Sadhna Vora, MD
Massachusetts General Hospital
2012-2013 BCRF Project:
Conquer Cancer Foundation of ASCO 2012 Young Investigator Award (the Hirschhorn Award, in honor of Susan B. Hirschhorn and in memory of her mother, Ellen S. Hirschhorn)
Various components of the phosphatidylinositol 3-kinase (PI3K) pathway are dysregulated across a spectrum of human cancers. Several PI3K inhibitors have entered the clinic, and though responses have been observed, the cancers often start to grow again. The PI3K pathway is central for regulating cellular metabolism, and it is, therefore, likely that cancers that are resistant to PI3K inhibition have altered metabolism in comparison to cancers that are sensitive to PI3K inhibition.
Dr. Vora's initial work in breast cancer has revealed several novel metabolic changes that arise as cancers become resistant to PI3K inhibitors. In particular, in resistant cells, she has observed an induction of a transporter that is known specifically to move fructose into cells. Additionally, she observed decreased glucose uptake and evidence of decreased utilization of glucose in resistant cells. These data suggest the hypothesis that cancers that develop resistance to PI3K inhibitors have undergone metabolic changes affecting how they produce energy or the building blocks necessary for growth, and possibly that fructose may serve some of these functions instead of glucose.
Furthermore, Dr. Vora intends to look at decreased glucose utilization as a biomarker for acquired PI3K inhibitor resistance. Positron emission tomography (PET) scanning is the imaging modality typically used to monitor cancer growth or shrinkage in response to anticancer treatments. PET scanning relies on the fact that tumor cells typically take up glucose at higher rates than normal cells. By utilizing labeled glucose as a tracer, one can image the areas of the body that are taking up glucose at high rates. However, given her preliminary data suggesting that cancer cells with resistance to PI3K inhibitors take up glucose at lower rates than sensitive cells, she will study whether loss of signal on PET scanning correlates with acquisition of resistance to PI3K inhibitors.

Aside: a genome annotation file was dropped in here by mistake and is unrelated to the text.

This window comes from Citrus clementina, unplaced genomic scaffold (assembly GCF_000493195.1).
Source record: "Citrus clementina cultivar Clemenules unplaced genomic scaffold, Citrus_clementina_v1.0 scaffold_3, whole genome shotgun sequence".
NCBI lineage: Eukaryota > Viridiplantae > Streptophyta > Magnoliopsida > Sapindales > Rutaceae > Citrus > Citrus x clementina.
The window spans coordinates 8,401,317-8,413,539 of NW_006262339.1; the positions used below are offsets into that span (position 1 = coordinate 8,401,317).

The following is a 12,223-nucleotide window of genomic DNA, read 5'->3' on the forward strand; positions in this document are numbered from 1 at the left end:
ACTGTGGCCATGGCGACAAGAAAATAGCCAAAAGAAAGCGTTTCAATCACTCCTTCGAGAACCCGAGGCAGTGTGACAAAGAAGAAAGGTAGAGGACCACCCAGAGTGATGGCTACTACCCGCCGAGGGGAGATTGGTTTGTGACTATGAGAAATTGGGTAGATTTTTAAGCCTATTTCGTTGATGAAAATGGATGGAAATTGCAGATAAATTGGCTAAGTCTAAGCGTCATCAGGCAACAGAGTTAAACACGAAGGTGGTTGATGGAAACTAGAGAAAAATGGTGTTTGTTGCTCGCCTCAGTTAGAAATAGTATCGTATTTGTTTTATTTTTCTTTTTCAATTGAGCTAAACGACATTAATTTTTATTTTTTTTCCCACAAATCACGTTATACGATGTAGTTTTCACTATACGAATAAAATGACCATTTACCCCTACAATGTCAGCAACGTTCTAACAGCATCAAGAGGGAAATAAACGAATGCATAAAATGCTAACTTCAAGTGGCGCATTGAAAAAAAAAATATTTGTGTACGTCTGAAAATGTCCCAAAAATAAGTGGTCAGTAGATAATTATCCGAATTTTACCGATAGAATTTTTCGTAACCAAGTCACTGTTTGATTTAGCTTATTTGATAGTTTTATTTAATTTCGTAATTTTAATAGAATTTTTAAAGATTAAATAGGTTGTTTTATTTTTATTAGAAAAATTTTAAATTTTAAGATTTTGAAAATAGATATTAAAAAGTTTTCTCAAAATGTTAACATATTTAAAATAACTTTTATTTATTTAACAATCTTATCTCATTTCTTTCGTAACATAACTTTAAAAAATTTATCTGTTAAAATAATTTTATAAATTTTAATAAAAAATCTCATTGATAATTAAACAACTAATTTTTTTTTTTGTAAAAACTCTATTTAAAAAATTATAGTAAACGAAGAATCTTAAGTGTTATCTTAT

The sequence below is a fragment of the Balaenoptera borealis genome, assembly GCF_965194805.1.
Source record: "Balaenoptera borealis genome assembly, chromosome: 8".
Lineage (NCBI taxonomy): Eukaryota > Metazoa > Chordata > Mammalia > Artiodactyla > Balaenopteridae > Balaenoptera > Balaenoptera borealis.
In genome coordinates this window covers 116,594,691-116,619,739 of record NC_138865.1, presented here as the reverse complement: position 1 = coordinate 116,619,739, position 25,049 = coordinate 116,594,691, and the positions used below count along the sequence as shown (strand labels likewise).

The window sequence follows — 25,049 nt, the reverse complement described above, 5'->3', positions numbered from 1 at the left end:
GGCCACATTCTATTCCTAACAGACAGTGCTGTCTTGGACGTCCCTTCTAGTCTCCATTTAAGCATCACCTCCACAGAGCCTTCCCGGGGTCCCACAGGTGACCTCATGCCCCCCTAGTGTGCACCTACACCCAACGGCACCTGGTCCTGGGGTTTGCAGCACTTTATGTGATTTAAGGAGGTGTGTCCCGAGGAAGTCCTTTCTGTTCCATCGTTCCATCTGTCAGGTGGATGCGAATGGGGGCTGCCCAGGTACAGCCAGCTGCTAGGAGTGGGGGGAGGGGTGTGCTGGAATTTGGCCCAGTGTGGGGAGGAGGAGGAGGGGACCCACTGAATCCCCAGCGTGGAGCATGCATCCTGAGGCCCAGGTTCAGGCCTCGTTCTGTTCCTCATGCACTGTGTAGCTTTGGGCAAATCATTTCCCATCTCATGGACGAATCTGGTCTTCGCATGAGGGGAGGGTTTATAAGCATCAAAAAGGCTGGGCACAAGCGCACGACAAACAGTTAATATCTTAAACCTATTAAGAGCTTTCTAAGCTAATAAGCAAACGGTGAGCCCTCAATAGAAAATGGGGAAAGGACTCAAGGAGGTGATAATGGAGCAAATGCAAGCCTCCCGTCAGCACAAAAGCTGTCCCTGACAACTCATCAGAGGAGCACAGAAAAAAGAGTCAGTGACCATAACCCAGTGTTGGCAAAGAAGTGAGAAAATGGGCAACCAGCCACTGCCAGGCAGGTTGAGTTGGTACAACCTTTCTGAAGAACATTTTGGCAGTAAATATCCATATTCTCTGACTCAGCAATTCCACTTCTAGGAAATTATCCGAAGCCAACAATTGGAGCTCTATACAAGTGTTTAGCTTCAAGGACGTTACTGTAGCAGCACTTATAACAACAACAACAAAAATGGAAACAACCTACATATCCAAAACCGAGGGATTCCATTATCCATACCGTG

The aim of Dr. Vora's BCRF-funded research is to explore metabolic changes that arise from acquired resistance to PI3K inhibitors in breast cancer, with a focus on determining if these metabolic changes open up new ways to monitor disease more accurately as well as possible therapeutic opportunities.
Mid-year Progress: The aim of Dr. Vora's work is to explore in breast cancer the efficacy of a class of therapy called PI3 Kinase inhibitors. These agents work by targeting the PI3 Kinase pathway, which is hyperactive in roughly 30% of breast cancers. While these agents have shown activity in this subset of breast cancer, the length of duration of response is typically less than a year, after which resistance emerges. Dr. Vora is investigating methods of making these agents more effective, lengthening the duration of response and increasing the percentage of tumors that will respond.
Using an inhibitor of glucose metabolism called 2 deoxyglucose in combination with PI3K inhibitor, Dr. Vora observed that some PI3K inhibitor resistant cells become sensitized again. Moreover, she has also noted that glutamine deprivation sensitizes certain resistant cells to PI3K inhibitors. She and colleagues are exploring the use of a glutaminase inhibitor, which blocks glutamine metabolism, in combination with a PI3K inhibitor in their resistant cell lines. Finally, using a technique called mass spectrometry to measure flux through metabolic pathways, Dr. Vora has noted that some resistant cells are able to utilize fructose or glutamine as carbon sources, in addition to glucose. This finding supports their previous finding of upregulation of a fructose specific transporter in our resistant cell lines.
Going forward, Dr. Vora's subsequent steps will be to explore the use of agents that target specific metabolic pathways in combination with PI3K inhibitors to unveil possible therapeutic drug combinations in breast cancer that is resistant to PI3K inhibitors.